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Dispelling individual bond myths

Many investors will buy mutual funds for the common stock portion of their portfolio but prefer individual bonds for the fixed income portion. They believe there is safety in the promise that a bond will eventually mature for a known amount and mutual fund expenses are too high for a low return asset like a bond. The truth is that the known maturity does not provide the safety it seems to, there are many low cost bond mutual funds, and bond mutual funds add significant safety through diversification.

Individual Bonds are No Safer

The first assertion commonly made by advocates of individual bonds is that you cannot lose money if you hold the bond to maturity. This, of course, assumes there is no default and implies the interest rate risk inherent in all bonds is avoided by holding a bond to maturity. There is an inverse relationship between bond prices and interest rates. When interest rates go up, bond prices go down and vice versa. A 10-year bond yielding 4 percent will lose 8 percent of its value if interest rates rise to 5 percent and its value will drop 15 percent if interest rates rise to 6 percent. The argument for individual bonds is that you will get 100 percent of the face value of the bond if you hold it to maturity. This is true, but is it advantageous? Holding a bond to maturity to avoid the loss resulting from rising interest rates does not avoid the loss.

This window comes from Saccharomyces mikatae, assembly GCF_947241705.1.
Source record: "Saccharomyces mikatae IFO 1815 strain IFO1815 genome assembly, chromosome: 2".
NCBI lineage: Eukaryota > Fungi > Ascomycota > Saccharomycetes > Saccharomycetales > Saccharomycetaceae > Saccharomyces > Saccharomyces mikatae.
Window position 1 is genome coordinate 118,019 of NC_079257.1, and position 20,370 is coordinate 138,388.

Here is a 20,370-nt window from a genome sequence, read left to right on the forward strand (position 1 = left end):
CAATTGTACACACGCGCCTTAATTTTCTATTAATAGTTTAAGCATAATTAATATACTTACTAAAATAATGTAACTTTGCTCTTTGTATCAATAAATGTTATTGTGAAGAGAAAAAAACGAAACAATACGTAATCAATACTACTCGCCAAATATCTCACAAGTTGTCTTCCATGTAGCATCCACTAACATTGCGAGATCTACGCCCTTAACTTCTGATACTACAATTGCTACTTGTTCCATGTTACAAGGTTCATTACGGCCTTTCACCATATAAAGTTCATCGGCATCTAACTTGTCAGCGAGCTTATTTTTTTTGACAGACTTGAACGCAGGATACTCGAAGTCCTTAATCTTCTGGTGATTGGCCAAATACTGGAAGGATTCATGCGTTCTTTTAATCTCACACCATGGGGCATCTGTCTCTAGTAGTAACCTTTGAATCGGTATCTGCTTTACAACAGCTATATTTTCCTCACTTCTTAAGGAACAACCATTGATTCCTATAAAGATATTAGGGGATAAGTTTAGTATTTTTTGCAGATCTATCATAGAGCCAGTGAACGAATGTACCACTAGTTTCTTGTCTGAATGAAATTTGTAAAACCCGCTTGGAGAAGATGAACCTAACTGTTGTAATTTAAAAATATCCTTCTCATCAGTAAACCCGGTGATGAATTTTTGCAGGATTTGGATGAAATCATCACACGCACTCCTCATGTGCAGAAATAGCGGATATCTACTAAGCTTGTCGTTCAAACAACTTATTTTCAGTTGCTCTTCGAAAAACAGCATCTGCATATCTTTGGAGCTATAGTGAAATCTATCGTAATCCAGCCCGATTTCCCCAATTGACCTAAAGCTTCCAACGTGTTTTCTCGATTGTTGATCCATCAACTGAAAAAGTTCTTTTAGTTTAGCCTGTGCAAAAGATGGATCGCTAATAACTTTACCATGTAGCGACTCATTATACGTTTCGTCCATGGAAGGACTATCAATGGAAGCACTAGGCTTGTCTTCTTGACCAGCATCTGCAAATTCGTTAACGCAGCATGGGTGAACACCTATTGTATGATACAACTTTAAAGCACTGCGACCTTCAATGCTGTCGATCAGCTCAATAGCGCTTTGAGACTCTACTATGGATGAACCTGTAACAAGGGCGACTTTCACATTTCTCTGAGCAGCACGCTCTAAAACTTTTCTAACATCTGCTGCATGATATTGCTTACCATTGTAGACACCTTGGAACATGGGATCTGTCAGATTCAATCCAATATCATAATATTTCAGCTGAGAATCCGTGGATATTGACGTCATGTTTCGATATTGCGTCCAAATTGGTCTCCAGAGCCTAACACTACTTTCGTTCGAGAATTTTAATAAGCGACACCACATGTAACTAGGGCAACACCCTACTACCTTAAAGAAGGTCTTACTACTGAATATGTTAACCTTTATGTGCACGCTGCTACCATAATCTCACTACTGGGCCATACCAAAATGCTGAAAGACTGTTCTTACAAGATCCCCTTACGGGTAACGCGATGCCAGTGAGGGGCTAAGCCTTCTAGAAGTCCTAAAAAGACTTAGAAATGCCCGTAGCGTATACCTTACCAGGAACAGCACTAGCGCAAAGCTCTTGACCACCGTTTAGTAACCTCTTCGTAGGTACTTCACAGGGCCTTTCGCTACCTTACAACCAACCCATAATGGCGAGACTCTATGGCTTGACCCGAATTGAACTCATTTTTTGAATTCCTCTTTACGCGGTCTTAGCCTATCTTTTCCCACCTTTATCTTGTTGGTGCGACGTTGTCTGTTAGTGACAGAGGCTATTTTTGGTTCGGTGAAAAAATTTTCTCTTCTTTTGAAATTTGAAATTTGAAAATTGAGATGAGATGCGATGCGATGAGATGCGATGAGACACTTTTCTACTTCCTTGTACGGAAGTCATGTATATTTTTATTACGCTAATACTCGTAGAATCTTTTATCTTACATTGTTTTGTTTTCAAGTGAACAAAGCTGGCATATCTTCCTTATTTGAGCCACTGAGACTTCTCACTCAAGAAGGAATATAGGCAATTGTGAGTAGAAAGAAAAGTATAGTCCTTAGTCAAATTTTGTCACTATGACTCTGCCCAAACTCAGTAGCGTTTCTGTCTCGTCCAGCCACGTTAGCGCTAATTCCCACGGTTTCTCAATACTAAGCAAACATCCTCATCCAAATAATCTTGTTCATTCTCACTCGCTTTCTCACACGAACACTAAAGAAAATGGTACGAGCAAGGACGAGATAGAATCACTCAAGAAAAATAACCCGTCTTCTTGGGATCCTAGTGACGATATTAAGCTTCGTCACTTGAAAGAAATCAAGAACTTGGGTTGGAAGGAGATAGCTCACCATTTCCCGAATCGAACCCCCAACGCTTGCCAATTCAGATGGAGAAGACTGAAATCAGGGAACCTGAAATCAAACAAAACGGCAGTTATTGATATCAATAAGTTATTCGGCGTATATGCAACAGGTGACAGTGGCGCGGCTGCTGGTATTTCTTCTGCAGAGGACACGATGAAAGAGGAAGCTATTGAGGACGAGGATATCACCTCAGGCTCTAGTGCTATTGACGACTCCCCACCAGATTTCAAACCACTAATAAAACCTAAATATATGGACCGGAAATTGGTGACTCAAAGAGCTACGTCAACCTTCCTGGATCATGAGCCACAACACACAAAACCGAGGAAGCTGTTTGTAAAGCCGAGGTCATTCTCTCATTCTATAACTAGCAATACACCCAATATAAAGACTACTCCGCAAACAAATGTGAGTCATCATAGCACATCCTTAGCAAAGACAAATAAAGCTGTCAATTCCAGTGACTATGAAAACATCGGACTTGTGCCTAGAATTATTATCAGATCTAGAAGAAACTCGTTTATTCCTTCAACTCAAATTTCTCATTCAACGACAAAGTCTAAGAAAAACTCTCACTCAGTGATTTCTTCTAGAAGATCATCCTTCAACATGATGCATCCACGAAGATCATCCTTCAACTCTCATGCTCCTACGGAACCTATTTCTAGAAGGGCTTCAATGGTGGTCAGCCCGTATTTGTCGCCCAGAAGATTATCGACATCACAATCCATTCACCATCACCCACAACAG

Holding a bond paying below market interest is just a different way to take the loss. All one achieves by holding the bond is to take a capital loss and spread it over the remaining life of the bond in the form of lower interest payments. As soon as interest rates move, the loss has occurred. The investor’s only decision is whether he would like to take the loss in lower interest payments over time or as an immediate capital loss.

Most Bond Mutual Funds are Too Expensive, But Not All

The second claim made by advocates of individual bonds is that bond mutual funds are too expensive. This is an accurate complaint against most bond mutual funds. The average bond mutual fund in the Morningstar® database has an expense ratio of 1.43% and the funds that impose a front-end sales charge have an average charge of 3.83%. It makes no sense to buy a bond mutual fund with expenses like that. It is this type of mutual fund that gives rise to the popular belief that bonds should be purchased outright, not in a bond mutual fund. However, there are 187 no-load bond mutual funds in the Morningstar® database with annual expenses of less than 0.40 percent and 102 with expenses of 0.25 percent or less. These funds cannot be dismissed so easily.